Gonsalves threatens to sue commercial bank over failed insurance company
ST VINCENT Prime Minister Dr Ralph Gonsalves says his administration is considering suing a commercial bank as it seeks to recapture investments by citizens and local companies hit by the collapse of the Trinidad-based British American Insurance Company (BAICO).
Gonsalves told Parliament the Registrar of Insurance has already instructed lawyers to go forward with the lawsuit against the commercial bank "which had held out that it was in a fiduciary position in relation to certain assets" from the failed entity.
Gonsalves did not name the commercial bank but said the claim for EC$140 million (US$56 million) was not against the Bank of St Vincent and the Grenadines, of which the state is a major shareholder.
"It had taken a while for the statement of claim to be settled. I was advised on Friday that very shortly that statement of claim will be filed, a pre-action letter has already been sent," he told lawmakers.
Gonsalves noted that judicial managers of the failed BAICO have sued several individuals in Miami in relation to US$75 million (US$27.8 million) arising from the Green Bay Property transaction.
16% of GDP in liabilities
He said that while the Troubled Asset Relief Programme in the United States was one per cent of that country's gross domestic product "the meltdown for British American-CLICO amounts to liabilities of close to 16 per cent of our GDP".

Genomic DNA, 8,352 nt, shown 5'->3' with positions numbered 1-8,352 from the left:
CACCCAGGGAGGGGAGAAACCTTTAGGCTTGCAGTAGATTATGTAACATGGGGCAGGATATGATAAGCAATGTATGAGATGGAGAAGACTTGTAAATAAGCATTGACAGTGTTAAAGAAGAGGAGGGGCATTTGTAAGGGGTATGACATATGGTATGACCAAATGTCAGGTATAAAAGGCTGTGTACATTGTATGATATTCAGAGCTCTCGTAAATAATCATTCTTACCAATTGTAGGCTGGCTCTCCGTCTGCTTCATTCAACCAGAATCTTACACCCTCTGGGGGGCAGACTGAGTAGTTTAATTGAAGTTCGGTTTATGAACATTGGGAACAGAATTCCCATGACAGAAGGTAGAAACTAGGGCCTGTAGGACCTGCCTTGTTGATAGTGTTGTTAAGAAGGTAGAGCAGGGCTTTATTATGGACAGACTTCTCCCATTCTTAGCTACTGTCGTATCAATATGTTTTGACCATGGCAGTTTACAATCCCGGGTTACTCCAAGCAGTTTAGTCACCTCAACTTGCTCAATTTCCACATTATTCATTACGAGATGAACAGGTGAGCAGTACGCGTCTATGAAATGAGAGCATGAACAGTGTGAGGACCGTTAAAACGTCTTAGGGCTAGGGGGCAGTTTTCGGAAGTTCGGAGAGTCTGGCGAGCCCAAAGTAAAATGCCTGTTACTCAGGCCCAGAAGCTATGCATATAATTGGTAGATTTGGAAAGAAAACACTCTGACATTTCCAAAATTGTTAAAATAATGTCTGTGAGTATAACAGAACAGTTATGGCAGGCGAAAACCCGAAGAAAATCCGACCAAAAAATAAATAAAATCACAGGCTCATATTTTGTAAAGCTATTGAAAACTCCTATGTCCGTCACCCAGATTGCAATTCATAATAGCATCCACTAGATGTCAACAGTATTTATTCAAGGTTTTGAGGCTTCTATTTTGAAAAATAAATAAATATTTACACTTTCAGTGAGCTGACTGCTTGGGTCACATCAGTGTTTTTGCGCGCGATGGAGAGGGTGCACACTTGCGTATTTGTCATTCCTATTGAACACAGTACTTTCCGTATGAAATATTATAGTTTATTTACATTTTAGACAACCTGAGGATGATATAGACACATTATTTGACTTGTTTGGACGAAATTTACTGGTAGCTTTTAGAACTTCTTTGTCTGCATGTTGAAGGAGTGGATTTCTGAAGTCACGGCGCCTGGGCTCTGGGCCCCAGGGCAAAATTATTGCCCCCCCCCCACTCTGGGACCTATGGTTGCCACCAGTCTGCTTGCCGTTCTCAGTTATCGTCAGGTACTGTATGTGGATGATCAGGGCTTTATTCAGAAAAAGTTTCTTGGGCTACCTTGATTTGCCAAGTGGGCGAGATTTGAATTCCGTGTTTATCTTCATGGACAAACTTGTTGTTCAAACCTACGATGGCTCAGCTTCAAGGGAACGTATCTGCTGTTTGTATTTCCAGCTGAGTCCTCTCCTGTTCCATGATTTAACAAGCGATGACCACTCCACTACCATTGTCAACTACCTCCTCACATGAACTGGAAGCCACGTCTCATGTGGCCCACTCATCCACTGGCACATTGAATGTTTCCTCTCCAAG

"If we had a one per cent GDP problem, it would have been difficult but not a challenge to the extent that this one is. And again, I ask for persons to have patience with us. This is a deeply involved issue and there are many twist and turns," he said.
Some some local entities have invested as much as EC$13 million (US$4.8 million) in the failed enterprises, Gonsalves told Parliament.
"And I appreciate that many persons, especially those who have had their annuities, are suffering, finding it very difficult because of the meltdown of British American-CLICO," he said.
"Mr Speaker, I use sometimes that you can't get words more powerful in our Caribbean - Colonial Life, the word 'colonial'; British-American - when you have those three combining, and if you put a dash of something else along to it - I don't want to say what that dash is - they are very powerful words; can lead you to buy anything so," Gonsalves said.
The prime minister told legislators that 18,700 people, or two-thirds of BAICO's policyholders in the Eastern Caribbean Currency Union, are to benefit from the capitalisation and sale of the traditional insurance business.
In giving a breakdown, Gonsalves said the figure includes 3,515 Vincentian policyholders; 4,725 Grenadians; 3,960 Kittitians; 3,321 St Lucians; 1,706 Antiguans; 954 Dominicans; 368 Anguillans, and 127 Montserratians.
Gonsalves said that "a significant number" of the 2,700 policies across the ECCU "would have elapsed because of the uncertainties" surrounding the companies.
"So it is only fair that we seek to have the resources available to say to those persons ... 'If you pay up your outstanding premiums and interest for that particular period, a new entity is buying so that you would not have lost', I suspect that individuals would decide as to how they would do it," he said.
Gonsalves added that it would be difficult to find out which policies have lapsed because of uncertainty.